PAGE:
- We all know the story: Mark Eaton, after an less than illustrious career at UCLA, was working as a mechanic – a 7’4″ mechanic. Layden offered him a chance to play professional basketball and Eaton went down as one of the most intimidating defenders in NBA history. His size and propensity to swat shots led to two Defensive Player of the Year awards, five All-Defense nods, an All-Star appearance, and his #53 being retired by the Jazz. He led the league in blocked shots four times, including a record 5.56 BPG in 1985. His career 3.5 BPG average is the highest in NBA history.
- Bobby Hansen did not have an attractive game, nor was he athletic. But his grittiness and attitude also caught Layden’s eye. He developed into a solid three-point shooter, but it was his defensive energy that helped him enjoy a very long NBA career (and an eventual championship behind Michael Jordan).
- David Benoit was an undrafted rookie whose heady play in the Rocky Mountain Revue earned him a roster spot. He was a leaper who infused much needed athleticism into the Jazz roster. He quickly earned a rotational role, being a part-time starter for six seasons for Utah. While many recall the clanked three-pointers against Houston vividly, he came out of nowhere to become an important part of some strong Jazz squads.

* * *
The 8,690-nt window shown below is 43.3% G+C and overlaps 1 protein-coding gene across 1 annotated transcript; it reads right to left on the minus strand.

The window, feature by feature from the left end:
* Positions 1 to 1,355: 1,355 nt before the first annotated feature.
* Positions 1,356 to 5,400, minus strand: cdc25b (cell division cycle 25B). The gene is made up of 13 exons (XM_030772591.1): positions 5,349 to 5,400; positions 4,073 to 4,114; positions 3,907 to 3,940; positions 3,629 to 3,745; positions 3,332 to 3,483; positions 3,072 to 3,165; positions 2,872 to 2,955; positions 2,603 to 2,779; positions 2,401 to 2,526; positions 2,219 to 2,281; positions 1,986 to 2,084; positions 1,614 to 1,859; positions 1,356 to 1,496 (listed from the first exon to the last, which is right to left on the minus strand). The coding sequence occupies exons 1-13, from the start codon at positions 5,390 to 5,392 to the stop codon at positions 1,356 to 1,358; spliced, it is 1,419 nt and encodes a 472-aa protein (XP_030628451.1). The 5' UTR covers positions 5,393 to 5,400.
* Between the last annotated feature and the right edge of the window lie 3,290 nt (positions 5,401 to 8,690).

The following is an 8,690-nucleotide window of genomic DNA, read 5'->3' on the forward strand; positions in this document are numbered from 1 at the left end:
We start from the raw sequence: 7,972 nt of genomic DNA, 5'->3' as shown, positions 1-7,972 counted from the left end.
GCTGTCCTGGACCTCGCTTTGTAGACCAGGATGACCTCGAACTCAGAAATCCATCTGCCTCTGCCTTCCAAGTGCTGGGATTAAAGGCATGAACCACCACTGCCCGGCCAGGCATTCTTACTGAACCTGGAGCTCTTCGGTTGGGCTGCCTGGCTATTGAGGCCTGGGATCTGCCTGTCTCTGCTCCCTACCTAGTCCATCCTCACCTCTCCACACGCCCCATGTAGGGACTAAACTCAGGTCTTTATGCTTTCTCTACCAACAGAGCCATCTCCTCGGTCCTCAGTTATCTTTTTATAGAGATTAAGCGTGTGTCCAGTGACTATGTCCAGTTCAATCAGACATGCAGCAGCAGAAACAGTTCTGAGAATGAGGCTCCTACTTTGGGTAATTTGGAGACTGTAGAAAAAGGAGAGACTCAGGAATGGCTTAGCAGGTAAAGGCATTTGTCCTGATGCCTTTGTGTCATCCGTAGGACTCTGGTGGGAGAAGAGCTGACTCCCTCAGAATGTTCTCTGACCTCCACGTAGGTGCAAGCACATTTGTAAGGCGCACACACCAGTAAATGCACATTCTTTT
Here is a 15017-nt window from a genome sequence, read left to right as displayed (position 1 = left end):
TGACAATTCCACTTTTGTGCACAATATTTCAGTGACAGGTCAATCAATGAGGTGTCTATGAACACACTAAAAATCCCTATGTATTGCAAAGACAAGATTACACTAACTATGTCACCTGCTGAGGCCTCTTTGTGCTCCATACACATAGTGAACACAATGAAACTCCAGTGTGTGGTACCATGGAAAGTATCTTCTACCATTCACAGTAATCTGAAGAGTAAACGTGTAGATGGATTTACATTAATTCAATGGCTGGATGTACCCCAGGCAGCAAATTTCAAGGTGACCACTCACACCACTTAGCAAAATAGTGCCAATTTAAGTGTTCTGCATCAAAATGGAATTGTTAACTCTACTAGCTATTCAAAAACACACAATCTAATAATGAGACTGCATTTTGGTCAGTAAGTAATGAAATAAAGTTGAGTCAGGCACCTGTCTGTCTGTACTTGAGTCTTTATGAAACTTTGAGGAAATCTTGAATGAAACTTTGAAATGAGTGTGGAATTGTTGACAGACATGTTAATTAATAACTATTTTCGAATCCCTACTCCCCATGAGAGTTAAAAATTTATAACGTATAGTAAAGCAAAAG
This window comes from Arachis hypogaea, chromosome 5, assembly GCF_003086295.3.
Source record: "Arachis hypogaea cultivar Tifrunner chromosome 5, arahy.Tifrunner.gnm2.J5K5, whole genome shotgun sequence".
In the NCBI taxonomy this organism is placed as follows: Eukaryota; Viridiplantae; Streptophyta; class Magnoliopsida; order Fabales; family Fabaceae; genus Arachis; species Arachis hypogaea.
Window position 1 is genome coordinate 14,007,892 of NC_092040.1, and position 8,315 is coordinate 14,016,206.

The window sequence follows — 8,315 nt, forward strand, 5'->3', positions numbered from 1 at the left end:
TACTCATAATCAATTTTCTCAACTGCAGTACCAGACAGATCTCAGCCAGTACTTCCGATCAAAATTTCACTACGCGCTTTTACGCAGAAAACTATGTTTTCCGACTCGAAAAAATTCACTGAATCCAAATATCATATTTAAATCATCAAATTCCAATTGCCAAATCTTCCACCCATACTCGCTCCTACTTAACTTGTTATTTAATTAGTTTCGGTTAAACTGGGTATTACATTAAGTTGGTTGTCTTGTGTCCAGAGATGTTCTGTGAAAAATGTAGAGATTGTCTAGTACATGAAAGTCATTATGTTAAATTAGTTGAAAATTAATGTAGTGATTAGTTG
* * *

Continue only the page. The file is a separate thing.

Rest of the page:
- Bryon Russell was a late second-round pick who surprised immediately by being named a starter his rookie campaign. But by his third season, he was on the verge of being cut. Taking advantage of some injuries and match-ups, B-Russ showed what he could truly do in the 1996 playoffs (averaging 9.6 PPG in the postseason, compared to 2.9 during the regular season). He never turned back, becoming Utah’s stalwart small forward the next six years, including the two trips to the NBA Finals.
- Shandon Anderson was the 54th pick, an after thought. He scrapped and hustled his way to make the team and earn PT his rookie year. His mix of instant offense, constant slashing, and aggressive defense earned Jerry Sloan’s respect and he became a fan favorite. While he exited after three seasons, he too was a vital cog in some of Utah’s best teams.